Marylanders are strongly encouraged to be prepared.
Photo from The Weather Channel
Reisterstown, Md (KM) The National Weather Services is predicting a busier than normal hurricane season this year, but not as active as 2020 which had 30 named storms.
Spokesman Ed McDonough with the Maryland Emergency Management Agency says while these storms mostly affect communities on the Atlantic Coast and the Lower Chesapeake Bay area, inland communities like Frederick County are not immune to hurricanes. “Now it is true that central and west central Maryland may not in the bull’s eye particularly for the storm surge that they might see down in Ocean City and the Lower Bay. But the reality is particularly around Maryland, inland flooding is the biggest danger.” he says.
McDonough says Frederick County was affected by Hurricane Agnes in 1972. “And that is still deadliest named storm on record to hit Maryland, even though it actually made landfill on the Gulf Coast and meandered up along the east side of the Appalachians and then basically slowed down with a lot of moisture over central Maryland and south central Pennsylvania and caused huge amounts of flooding,” he says.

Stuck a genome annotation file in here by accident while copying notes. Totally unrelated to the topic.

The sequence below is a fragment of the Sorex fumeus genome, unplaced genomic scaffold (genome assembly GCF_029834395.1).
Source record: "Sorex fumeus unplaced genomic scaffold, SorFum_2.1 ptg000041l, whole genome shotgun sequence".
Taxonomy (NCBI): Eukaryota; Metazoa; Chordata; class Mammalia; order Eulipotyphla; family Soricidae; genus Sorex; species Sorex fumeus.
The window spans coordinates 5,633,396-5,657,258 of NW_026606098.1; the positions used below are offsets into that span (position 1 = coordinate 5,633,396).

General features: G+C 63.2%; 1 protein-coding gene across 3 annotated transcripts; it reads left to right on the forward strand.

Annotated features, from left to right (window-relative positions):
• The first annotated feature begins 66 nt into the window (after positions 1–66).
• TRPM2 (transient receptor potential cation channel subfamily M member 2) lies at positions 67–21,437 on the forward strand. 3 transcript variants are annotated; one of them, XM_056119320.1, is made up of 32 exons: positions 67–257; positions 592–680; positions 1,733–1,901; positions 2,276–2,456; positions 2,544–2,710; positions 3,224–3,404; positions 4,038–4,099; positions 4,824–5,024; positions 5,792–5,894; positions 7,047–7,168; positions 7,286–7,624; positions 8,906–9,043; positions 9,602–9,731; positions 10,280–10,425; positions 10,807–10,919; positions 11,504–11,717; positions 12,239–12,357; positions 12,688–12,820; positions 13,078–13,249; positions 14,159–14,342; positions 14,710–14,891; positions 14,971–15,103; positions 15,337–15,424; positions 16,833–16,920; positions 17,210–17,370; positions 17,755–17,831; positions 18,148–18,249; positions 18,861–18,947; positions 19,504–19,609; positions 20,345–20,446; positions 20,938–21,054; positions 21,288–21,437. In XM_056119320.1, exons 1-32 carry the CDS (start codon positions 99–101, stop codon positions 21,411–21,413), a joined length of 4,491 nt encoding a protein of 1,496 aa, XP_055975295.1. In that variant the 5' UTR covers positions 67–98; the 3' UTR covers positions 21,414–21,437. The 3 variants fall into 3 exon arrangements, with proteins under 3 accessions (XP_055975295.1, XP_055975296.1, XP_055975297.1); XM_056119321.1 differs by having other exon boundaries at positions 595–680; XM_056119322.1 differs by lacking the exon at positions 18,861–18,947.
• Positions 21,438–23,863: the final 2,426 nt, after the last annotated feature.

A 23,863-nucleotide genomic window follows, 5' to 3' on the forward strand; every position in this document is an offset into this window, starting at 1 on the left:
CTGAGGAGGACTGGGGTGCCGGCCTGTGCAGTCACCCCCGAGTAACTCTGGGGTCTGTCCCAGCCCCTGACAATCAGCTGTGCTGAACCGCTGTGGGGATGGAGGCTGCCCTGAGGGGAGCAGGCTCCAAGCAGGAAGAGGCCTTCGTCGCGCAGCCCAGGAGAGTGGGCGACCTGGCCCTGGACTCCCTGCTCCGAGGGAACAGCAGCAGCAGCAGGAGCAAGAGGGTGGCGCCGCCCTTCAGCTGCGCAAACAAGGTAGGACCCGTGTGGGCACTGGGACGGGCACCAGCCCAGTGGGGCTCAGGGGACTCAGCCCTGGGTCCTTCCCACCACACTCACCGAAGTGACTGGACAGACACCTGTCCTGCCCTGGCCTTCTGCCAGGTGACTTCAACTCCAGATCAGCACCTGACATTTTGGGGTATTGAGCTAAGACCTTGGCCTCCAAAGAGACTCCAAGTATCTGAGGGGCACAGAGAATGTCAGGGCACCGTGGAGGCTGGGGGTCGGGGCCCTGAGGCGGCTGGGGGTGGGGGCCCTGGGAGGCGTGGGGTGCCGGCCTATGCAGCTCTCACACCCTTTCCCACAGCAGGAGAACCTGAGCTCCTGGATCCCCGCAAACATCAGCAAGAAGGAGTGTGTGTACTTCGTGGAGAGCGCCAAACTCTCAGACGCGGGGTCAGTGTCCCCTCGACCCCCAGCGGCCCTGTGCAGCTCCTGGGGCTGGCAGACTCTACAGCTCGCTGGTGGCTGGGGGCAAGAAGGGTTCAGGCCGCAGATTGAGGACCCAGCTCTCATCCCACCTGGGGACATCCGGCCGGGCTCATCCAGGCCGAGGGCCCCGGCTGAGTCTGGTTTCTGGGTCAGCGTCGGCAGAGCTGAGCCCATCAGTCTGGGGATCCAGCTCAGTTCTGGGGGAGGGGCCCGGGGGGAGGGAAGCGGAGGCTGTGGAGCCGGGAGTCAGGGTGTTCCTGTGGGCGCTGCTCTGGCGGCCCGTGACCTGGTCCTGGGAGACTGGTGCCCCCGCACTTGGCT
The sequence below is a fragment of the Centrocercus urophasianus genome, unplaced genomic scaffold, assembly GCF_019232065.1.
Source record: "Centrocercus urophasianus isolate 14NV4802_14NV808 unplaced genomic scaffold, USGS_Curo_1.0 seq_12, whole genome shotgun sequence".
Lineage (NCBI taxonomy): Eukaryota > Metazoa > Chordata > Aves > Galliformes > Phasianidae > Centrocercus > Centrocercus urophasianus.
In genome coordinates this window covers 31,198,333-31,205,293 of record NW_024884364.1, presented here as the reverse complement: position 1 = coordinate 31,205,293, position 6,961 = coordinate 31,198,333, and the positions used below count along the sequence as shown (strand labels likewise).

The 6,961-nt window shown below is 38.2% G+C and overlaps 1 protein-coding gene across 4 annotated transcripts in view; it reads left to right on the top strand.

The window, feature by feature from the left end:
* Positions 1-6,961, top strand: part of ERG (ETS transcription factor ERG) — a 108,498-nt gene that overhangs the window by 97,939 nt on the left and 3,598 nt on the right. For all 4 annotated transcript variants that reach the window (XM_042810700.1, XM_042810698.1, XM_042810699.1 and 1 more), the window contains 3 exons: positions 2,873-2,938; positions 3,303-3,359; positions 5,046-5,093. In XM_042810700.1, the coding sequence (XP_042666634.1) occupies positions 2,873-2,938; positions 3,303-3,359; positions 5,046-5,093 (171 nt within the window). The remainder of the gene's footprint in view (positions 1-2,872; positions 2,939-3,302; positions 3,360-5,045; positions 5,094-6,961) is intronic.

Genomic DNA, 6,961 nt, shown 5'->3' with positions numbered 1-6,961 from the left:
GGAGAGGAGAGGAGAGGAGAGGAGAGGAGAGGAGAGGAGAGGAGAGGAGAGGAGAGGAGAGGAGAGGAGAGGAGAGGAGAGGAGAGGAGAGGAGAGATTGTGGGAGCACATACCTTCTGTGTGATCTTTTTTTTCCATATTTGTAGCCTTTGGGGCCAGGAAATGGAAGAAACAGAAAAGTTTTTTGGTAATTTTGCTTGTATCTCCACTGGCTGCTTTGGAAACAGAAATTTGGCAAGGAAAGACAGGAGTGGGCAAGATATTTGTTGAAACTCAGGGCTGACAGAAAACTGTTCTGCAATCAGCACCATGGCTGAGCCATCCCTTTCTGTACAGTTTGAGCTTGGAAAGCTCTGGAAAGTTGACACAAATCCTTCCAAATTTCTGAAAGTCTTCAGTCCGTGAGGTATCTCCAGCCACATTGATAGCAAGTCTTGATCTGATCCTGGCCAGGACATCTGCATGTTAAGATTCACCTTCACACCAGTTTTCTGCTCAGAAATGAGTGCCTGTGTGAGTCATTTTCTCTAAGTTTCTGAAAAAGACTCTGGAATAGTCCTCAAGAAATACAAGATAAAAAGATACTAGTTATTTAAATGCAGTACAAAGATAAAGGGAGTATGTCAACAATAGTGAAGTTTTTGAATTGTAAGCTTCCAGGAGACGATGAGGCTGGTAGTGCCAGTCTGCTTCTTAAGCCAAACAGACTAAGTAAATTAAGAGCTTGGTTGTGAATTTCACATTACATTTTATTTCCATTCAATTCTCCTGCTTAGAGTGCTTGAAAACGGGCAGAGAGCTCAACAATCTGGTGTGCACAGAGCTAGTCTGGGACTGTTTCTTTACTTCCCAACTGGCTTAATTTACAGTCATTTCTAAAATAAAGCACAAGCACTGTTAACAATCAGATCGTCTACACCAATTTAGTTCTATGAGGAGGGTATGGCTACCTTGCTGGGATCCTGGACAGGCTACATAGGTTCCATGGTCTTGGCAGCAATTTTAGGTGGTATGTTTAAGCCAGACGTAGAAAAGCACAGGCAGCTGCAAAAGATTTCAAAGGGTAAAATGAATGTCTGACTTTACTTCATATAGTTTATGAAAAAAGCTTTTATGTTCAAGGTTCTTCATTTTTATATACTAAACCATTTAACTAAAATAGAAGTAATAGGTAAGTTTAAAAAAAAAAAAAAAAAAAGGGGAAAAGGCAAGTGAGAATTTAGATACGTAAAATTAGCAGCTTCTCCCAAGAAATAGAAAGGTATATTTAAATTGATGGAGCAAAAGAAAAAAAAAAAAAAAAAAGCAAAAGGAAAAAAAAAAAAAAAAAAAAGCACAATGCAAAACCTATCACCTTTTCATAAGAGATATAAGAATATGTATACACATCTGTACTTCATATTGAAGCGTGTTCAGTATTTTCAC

One way to get ready, says McDonough, is to make sure you have an emergency kit with non-perishable food and bottled water. . “We want them to think about having a battery operated radio and some spare batteries, a hand can opener for some of those non-perishable foods they should have in there,” McDonough says.
Even though the effects of the pandemic are declining, McDonough says you should still stock your emergency kit with COVID-19-related supplies. “But if you wind up having to be sheltered with other people, you still, I think, are going to want to have some extra masks and some extra hand sanitizer around,” he says. “Yes, the effects of it are beginning to wane. But being thrown into a situation like that on short notice, I think it still beneficial to have those COIVD-type supplies.”
Along with the emergency kit, McDonough says you should make arrangements to shelter if you must evacuate your home. “We always suggest that if it is possible, financially feasible, and you’re fortunate enough to be able to do that, if it’s going to be a longer type of shelter situation, you probably be more comfortable staying with relatives, or staying a motel if you can afford it,” he says.
For more information on hurricane preparedness, you can visit mema.maryland.gov or ready.gov. You can also go the FEMA, the National Weather Service and the American Red Cross websites. .
Hurricane season is June 1st to November 30th.
By Kevin McManus